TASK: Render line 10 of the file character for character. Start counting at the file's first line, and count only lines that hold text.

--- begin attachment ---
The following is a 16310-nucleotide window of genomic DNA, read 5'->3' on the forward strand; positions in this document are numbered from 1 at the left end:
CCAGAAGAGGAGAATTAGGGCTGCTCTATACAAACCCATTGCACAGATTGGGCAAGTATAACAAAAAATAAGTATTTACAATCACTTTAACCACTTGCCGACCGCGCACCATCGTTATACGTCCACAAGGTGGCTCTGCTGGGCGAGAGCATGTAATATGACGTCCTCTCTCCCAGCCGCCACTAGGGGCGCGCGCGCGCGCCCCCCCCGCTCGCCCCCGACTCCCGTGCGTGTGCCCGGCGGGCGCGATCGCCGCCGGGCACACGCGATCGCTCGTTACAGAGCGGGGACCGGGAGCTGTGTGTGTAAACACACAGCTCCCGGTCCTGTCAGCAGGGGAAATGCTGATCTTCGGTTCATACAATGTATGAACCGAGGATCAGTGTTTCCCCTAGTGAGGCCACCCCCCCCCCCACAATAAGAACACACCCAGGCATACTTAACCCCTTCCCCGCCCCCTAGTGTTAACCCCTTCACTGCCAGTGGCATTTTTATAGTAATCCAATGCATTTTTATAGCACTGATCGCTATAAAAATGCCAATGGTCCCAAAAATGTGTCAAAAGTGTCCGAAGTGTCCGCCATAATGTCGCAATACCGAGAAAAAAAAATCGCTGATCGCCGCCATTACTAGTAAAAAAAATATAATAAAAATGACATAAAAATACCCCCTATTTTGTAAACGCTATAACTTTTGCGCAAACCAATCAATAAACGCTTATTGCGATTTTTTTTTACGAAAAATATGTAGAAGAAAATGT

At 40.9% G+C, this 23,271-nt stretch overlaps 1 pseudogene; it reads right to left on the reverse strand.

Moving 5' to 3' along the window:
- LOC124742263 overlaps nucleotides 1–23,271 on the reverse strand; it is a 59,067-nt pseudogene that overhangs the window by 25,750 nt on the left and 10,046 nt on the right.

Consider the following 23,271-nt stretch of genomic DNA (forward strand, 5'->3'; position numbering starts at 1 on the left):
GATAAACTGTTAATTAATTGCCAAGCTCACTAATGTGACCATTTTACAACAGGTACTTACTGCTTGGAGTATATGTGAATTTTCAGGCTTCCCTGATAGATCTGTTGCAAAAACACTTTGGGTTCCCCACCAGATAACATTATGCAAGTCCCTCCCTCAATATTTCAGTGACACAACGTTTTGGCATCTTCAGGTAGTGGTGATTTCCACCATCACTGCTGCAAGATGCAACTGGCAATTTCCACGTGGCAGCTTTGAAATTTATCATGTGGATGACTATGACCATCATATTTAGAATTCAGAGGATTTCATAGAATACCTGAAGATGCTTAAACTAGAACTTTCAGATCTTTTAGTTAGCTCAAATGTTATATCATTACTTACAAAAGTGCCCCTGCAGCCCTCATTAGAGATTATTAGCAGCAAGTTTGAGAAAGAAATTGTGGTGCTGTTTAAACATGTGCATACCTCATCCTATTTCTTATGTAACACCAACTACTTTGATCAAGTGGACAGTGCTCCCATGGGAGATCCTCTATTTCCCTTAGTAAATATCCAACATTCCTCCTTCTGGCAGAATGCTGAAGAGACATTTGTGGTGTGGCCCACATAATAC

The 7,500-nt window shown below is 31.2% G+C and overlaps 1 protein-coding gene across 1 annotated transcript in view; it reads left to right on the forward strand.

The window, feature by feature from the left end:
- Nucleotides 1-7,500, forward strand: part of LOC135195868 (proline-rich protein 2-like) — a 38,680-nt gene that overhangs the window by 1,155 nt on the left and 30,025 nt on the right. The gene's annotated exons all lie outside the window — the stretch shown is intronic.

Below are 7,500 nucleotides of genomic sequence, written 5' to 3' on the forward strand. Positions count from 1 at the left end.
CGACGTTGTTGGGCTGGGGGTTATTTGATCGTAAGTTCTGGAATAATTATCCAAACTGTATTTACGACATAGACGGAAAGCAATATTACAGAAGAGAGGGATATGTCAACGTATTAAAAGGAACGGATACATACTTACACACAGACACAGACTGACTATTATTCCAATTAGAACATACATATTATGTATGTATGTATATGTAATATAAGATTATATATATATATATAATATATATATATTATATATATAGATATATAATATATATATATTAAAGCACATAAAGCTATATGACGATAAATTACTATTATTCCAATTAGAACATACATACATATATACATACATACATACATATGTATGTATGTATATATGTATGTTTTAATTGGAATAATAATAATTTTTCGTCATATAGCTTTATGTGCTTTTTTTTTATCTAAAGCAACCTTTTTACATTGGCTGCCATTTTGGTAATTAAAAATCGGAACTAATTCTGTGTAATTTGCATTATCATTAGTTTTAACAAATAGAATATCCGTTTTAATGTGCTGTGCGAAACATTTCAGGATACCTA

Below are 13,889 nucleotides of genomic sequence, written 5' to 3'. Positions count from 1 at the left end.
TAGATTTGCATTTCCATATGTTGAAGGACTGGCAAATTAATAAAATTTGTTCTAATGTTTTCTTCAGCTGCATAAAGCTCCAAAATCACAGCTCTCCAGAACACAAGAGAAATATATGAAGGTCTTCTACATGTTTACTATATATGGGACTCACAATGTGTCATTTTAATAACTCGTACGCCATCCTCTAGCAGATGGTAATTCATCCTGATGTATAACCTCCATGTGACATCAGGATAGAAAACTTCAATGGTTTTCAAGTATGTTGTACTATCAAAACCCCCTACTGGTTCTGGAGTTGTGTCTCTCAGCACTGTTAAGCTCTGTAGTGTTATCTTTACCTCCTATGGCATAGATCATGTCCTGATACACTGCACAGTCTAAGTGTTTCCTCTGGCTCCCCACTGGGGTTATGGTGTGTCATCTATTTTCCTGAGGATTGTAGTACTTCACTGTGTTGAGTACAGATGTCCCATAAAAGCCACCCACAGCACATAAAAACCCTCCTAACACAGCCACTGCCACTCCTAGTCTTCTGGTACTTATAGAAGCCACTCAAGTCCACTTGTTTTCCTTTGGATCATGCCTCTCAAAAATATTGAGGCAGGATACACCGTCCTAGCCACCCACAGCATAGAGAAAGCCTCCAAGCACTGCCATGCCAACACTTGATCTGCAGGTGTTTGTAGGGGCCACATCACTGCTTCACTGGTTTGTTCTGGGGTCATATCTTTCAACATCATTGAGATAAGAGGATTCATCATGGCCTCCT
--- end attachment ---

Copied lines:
- Nucleotides 1-7,500, forward strand: part of LOC135195868 (proline-rich protein 2-like) — a 38,680-nt gene that overhangs the window by 1,155 nt on the left and 30,025 nt on the right. The gene's annotated exons all lie outside the window — the stretch shown is intronic.